American Express Co said credit card spending increased in October from September in another sign that the worst of the financial crisis may have passed for the largest U.S. credit-card company, sending its shares up 1.5 percent to a 14-month high.

American Express card spending, adjusted for foreign exchange factors, was down just 1 percent in October compared with a year earlier, Chief Executive Kenneth Chenault said on Tuesday.

That showed improvement from a decline of a bit more than 5 percent in September and almost 10 percent in August.

The trends in spending are encouraging, and there are signs that the recession may be approaching an end, Chenault said at a financial services conference organized by Bank of America Merrill Lynch.

Spending volume rose in October to the highest level since last December. We view this performance as positive, Chenault said.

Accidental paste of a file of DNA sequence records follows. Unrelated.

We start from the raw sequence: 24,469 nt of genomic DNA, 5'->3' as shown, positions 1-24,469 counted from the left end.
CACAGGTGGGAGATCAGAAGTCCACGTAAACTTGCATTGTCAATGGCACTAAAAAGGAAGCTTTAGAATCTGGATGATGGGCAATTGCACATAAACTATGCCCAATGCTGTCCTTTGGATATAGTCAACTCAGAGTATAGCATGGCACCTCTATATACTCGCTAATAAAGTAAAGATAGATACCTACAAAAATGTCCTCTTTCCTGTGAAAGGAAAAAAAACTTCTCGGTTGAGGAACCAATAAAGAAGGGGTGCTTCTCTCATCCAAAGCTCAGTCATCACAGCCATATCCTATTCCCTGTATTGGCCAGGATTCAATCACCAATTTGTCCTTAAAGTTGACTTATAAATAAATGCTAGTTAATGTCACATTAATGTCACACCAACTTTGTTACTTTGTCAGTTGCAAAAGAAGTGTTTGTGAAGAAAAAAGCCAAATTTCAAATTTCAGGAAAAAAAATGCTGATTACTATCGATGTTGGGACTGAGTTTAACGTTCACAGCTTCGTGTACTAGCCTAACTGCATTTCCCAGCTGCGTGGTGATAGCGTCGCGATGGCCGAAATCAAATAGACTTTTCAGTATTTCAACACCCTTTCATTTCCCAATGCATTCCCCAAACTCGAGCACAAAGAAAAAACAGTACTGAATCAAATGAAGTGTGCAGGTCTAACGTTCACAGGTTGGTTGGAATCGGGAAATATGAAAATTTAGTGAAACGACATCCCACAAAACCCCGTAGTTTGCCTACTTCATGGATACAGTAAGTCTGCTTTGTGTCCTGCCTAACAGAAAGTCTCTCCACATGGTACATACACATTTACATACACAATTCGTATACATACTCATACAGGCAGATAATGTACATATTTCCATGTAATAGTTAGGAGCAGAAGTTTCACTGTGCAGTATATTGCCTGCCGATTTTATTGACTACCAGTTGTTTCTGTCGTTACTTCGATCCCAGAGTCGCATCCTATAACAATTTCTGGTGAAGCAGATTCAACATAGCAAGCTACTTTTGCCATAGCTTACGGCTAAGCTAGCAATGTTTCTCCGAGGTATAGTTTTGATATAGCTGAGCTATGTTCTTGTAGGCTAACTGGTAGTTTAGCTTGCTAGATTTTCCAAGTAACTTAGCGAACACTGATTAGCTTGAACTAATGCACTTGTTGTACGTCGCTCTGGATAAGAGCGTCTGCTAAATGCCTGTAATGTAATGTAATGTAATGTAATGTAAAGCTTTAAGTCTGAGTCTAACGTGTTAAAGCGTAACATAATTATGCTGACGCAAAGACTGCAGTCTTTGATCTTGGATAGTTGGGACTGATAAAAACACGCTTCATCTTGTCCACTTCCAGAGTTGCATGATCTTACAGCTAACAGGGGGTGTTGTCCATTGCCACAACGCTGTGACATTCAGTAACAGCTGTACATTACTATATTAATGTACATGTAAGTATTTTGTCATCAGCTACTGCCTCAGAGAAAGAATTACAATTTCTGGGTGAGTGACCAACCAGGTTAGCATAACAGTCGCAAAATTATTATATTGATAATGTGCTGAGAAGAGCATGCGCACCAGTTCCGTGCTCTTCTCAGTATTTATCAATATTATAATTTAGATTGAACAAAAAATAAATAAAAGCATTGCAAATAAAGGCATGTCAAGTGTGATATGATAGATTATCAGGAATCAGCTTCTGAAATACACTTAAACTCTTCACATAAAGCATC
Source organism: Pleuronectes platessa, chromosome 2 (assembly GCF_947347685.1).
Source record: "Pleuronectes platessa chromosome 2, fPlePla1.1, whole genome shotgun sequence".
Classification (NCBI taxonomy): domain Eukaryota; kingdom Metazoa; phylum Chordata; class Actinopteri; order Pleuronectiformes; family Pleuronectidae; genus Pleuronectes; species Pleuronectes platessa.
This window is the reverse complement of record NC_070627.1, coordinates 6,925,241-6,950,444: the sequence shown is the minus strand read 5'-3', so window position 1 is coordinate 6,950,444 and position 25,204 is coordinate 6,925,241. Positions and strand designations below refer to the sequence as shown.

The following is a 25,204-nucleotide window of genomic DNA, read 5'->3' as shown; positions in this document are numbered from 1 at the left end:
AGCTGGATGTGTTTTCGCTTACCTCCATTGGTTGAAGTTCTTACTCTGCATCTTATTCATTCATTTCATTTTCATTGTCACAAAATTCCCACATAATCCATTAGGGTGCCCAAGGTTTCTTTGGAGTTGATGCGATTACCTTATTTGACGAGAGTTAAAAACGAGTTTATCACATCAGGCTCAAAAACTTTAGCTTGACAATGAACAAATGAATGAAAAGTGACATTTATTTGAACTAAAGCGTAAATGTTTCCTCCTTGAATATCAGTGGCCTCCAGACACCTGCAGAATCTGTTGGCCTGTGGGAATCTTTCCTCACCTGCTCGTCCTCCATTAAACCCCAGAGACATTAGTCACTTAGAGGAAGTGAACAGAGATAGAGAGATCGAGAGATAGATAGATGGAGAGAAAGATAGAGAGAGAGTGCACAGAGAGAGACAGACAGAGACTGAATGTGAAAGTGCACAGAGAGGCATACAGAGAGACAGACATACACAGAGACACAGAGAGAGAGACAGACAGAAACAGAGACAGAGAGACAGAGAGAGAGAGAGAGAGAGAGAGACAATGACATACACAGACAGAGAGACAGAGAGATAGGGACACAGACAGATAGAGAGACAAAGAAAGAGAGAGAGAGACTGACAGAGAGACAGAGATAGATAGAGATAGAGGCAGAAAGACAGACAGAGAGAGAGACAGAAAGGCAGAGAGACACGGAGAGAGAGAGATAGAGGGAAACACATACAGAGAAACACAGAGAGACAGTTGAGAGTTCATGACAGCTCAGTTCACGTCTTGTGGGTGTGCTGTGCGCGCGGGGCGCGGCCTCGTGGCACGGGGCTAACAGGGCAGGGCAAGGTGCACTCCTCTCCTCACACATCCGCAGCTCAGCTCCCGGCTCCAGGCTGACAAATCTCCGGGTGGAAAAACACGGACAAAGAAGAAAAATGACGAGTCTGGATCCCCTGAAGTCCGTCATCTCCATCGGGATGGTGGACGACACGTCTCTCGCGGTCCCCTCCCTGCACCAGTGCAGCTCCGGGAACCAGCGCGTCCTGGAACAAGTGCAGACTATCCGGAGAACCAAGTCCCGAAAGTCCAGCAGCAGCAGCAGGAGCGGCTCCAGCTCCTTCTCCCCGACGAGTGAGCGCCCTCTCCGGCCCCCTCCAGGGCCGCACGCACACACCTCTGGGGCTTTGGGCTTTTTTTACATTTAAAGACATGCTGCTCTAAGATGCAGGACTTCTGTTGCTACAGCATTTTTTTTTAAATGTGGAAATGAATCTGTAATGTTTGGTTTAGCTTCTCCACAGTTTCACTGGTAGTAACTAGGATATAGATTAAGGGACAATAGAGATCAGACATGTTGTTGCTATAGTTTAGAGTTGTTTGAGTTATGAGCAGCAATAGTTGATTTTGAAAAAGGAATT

Chief Financial Officer Dan Henry in October said spending volumes had been stable since May and forecast spending could decline in the low single digits or be flat in the fourth quarter compared with a year earlier.

Total card spending fell 11 percent in the third quarter from a year earlier but showed an improvement against a 16 percent contraction in the second quarter.

American Express was the fastest growing credit card company between 2003 and 2007 as it relaxed lending standards. But it paid a heavy price in the financial meltdown, and bad loans rose to record highs.

The company cut 11,000 jobs and reduced spending to save $2.5 billion, part of which it will invest now to grow. It also converted itself into a bank holding company to get access to government bailout funds, which it has repaid.

Analysts have said American Express, which relies on affluent and corporate customers more than its peers, is recovering faster from the recession as economic jitters ease.

American Express shares were up 59 cents, or 1.5 percent, to $39.64 in afternoon trading on the New York Stock Exchange, a 14-month high. The shares have more than doubled in price this year.

(Reporting by Juan Lagorio, Editing by Gerald E. McCormick and John Wallace)